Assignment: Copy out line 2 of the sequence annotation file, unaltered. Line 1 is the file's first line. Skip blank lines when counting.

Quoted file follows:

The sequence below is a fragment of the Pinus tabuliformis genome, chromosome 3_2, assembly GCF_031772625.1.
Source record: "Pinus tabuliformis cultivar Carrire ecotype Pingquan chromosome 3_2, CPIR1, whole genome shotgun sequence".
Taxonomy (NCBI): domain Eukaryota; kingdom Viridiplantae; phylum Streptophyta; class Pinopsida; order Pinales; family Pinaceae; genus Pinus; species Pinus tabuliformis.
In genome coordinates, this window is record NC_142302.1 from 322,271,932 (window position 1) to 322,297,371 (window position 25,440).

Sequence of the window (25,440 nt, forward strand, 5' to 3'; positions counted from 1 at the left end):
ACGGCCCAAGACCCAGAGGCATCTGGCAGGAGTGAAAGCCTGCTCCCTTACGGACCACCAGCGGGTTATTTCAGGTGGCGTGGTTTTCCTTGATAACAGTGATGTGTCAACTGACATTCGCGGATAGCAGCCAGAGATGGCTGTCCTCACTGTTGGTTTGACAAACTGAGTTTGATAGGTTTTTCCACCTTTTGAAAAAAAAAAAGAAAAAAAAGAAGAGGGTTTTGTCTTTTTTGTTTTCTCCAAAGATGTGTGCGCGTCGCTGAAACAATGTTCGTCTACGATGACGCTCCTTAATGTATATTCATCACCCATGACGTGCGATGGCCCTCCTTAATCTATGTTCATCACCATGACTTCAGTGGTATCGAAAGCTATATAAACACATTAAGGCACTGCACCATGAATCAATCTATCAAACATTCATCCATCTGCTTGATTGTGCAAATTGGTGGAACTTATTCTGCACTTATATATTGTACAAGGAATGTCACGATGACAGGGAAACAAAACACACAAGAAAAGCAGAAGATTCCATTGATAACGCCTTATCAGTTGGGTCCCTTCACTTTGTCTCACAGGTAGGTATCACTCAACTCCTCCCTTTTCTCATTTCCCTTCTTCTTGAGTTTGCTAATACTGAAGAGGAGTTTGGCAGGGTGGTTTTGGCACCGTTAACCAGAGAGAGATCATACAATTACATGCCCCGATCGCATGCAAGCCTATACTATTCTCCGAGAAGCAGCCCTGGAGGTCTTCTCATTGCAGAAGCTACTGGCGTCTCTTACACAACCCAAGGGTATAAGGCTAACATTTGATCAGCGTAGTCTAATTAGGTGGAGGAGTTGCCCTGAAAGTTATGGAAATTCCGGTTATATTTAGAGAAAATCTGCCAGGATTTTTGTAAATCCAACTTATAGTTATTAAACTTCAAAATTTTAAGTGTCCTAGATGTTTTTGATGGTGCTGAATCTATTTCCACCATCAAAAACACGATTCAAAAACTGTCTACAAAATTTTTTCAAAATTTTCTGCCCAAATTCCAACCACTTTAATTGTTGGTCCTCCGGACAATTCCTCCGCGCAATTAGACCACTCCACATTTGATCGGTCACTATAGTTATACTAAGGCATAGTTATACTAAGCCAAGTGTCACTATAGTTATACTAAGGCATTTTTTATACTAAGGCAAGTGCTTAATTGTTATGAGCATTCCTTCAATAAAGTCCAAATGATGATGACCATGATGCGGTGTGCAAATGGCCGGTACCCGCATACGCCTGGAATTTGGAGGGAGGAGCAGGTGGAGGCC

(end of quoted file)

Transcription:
Source record: "Pinus tabuliformis cultivar Carrire ecotype Pingquan chromosome 3_2, CPIR1, whole genome shotgun sequence".